The Australian Automotive Association (AAA) recently stepped up its campaign against Australia’s Luxury Car Tax, arguing it means Australians are paying more than their Japanese or UK counterparts for the same cars.
The AAA, which represents Australia’s motoring clubs, has blamed the 33% tax for higher car pricing. According to the Australian Financial Review, this affects tax payable on “every vehicle worth over A$61,884”.*
There is no denying that the luxury car tax must be removed or reformed as Australia cannot pursue a free trade agreement with Japan or Europe with such a tax in place. In effect, the LCT is a non-tariff to free trade - originally called a “thinly veiled protectionist measure” for the local car industry. But the AAA’s current analysis is misleading, and in some cases incorrect.
Removal of the LCT would cause a reduction in federal government revenue of around A$500 million per year, but the AAA is lobbying the government to remove it.
Part of AAA research is provided below. It compares car prices paid in Australia to the UK for select vehicles with rate of taxes payable further analysed.
New vehicle prices paid in Australia compared to the UK
The AAA shows the BMW 3 series 328i costs A$69,400 (including GST) in Australia, but is $14,013 cheaper in the UK (price of A$55,386.82). A similar report prepared by the FCAI shows the above UK car prices (for September and October 2014) as being higher than the prices provided by AAA for no apparent reason.
Fuel efficiency matters
The Australian Financial Review asserts* that the additional A$14,013 paid in Australia for the BMW is because the LCT of “33% will be added to the price tag of every vehicle worth over $61,884 sold this year”. However this is not the case for the BMW 3 series 328i or the Mercedes Benz A45 AMG, shown in the above table, because both vehicles qualify as fuel-efficient vehicles and are exempt from LCT. Vehicles over the above threshold, such as the Mercedes ML350 Blue Tec Diesel, will pay total taxes of A$18,324, which includes GST of A$8,391 and LCT of A$9,933, compared to the UK VAT of A$16,735.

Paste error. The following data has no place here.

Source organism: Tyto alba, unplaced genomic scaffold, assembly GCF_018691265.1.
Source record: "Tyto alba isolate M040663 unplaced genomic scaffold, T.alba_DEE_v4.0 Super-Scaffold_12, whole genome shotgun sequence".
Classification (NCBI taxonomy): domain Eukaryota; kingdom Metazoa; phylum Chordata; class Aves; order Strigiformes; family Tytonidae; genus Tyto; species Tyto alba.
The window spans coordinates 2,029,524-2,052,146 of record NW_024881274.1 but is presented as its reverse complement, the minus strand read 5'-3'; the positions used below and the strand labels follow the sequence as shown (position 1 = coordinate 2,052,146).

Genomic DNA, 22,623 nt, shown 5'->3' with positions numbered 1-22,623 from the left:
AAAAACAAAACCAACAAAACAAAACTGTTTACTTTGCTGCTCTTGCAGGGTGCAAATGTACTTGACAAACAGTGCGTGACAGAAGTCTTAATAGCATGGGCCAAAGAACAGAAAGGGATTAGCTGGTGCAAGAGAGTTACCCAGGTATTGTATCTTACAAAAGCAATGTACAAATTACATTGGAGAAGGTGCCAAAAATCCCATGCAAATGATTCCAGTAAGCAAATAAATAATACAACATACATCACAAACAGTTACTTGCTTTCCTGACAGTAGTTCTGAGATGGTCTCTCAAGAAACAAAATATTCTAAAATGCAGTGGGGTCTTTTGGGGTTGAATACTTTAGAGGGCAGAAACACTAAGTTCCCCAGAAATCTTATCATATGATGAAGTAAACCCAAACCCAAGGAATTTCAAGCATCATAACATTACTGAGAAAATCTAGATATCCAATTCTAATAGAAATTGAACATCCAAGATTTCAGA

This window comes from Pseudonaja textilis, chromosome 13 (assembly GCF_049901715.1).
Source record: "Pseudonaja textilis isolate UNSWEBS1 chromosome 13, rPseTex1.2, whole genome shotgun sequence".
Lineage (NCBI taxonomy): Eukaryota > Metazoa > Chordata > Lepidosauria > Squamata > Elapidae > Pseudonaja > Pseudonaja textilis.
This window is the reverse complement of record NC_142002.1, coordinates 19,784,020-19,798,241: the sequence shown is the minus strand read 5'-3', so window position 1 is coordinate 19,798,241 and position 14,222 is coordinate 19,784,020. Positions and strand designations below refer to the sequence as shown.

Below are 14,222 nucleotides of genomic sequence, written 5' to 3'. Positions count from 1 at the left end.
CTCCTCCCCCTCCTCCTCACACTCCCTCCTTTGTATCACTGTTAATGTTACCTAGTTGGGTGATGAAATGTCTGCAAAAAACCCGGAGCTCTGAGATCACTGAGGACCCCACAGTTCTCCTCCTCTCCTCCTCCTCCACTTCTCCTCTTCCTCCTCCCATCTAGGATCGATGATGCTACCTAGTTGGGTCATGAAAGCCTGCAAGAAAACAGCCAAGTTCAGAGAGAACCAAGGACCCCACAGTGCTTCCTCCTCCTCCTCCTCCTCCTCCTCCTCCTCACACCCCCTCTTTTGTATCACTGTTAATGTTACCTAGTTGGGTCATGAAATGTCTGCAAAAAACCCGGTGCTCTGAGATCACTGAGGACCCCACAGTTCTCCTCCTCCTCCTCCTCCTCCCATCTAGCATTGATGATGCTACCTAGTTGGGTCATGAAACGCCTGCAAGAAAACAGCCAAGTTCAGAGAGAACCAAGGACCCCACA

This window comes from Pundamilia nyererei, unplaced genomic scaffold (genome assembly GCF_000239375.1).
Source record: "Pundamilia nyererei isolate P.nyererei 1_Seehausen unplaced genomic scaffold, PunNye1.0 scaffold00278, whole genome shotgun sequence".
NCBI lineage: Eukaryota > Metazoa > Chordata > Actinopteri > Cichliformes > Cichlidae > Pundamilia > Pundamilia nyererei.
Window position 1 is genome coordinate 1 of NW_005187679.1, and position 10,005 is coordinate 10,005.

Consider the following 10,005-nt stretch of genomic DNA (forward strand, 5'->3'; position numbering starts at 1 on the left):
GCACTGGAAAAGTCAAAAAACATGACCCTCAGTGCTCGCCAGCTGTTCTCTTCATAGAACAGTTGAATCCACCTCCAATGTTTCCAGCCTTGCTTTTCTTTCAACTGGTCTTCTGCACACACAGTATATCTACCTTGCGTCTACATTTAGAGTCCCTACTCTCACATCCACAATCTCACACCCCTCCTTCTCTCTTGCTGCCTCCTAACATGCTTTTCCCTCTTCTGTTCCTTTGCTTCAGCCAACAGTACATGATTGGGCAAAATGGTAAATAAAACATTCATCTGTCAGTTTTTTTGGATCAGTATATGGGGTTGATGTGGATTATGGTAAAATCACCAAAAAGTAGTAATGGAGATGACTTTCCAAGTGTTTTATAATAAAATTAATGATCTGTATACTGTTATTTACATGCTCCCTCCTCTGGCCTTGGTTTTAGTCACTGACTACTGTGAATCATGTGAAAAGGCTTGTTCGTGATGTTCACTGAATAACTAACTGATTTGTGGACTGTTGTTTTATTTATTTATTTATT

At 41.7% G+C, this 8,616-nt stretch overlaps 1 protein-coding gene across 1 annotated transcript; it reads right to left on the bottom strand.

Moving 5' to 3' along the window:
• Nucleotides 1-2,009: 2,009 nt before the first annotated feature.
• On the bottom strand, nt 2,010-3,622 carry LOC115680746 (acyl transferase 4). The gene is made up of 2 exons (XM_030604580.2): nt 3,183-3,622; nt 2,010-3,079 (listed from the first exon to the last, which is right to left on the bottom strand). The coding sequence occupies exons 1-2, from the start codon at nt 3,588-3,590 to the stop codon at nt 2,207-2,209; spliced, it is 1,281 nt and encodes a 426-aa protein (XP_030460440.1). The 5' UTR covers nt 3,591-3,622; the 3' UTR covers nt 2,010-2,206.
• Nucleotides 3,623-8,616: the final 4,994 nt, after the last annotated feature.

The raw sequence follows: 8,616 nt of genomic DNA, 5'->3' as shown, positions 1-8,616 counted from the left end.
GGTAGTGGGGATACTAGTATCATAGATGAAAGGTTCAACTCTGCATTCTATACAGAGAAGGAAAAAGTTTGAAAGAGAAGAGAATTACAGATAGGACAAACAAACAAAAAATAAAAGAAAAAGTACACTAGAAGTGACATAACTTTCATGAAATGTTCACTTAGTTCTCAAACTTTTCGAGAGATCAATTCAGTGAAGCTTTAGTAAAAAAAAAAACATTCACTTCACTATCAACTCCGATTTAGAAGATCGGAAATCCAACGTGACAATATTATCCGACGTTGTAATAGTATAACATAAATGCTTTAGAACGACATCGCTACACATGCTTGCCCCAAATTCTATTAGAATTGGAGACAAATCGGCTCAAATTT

The AAA fails to explain why Australian prices are competitive to UK car prices in the A$25,000+ price range, such as the Ford Focus shown in the table. This is because of Australia’s lower GST rate of 10% (A$2,027), compared to the UK’s higher VAT rate of 20% (A$5,007). Lower GST revenue is collected in Australia for lower priced vehicles. Higher priced vehicles attract LCT if the vehicle is not fuel efficient and if the price of the new vehicle is above the fuel efficient car limit of A$75,375. This provides some encouragement for the acquisition of fuel-efficient vehicles.
LCT is not totally responsible for the differences in the car prices between countries, where the differences in the new vehicles “List Price” (excluding all taxes) between the countries is attributable to prices set by vehicle manufacturers and not as a result of taxes. Moreover, the impact of the LCT on vehicle prices is marginal, given the higher UK VAT rates.
If the AAA or FCAI had extended their research to include the US and most member states in the EU, they would have found new car prices in Australia are considerably lower due to additional taxes such as the US Gas Guzzler Tax, or the reformed vehicle purchase taxes. These are differentiated on the basis of CO2 emissions, and have been introduced for the purpose of influencing car purchasing trends to fuel efficient vehicles. They support the international Global Fuel Economy Initiative that requires countries to improve fuel efficiency by at least 50% by 2050 relative to 2005 levels.
Tax reform to the LCT should also include GST and state government Stamp Duty. The AAA, FCAI and the Productivity Commission have not considered the international trends of reforming such taxes and charges on the basis of CO2 emissions, and increasing the country’s fleet of fuel-efficient vehicles.
* Since publication, this story has been amended to correct two paragraphs which incorrectly attributed comments to the AAA. The partial quotes should have been attributed to the Australian Financial Review and have been amended.